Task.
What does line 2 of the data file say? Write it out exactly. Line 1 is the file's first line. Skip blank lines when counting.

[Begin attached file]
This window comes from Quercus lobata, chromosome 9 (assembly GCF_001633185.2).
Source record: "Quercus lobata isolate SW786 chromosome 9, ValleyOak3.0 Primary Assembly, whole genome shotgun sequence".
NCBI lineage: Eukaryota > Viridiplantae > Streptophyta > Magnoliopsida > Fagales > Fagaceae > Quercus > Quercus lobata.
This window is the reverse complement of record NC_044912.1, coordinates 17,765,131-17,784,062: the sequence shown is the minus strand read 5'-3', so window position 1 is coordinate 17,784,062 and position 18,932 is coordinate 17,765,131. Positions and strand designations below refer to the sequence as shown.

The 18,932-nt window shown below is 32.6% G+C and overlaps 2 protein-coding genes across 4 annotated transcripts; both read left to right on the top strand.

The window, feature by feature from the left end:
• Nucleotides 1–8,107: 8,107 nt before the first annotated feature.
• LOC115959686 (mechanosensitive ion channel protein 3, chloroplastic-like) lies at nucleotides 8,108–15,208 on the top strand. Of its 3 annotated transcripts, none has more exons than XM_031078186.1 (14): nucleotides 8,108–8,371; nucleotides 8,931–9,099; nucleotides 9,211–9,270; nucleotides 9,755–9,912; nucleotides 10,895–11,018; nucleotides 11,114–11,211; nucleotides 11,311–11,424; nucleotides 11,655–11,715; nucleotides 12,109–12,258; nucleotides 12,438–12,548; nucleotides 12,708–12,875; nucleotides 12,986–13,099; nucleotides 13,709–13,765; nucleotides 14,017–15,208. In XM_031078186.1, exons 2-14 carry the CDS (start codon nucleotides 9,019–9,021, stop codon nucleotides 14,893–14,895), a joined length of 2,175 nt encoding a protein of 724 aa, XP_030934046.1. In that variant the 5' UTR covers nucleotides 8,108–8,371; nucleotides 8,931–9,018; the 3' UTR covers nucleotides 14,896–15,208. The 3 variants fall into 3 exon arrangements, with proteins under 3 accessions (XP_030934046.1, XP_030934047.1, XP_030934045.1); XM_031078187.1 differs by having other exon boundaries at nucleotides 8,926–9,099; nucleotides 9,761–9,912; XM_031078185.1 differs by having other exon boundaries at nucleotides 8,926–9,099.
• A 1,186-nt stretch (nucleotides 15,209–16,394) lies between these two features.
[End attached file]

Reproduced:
Source record: "Quercus lobata isolate SW786 chromosome 9, ValleyOak3.0 Primary Assembly, whole genome shotgun sequence".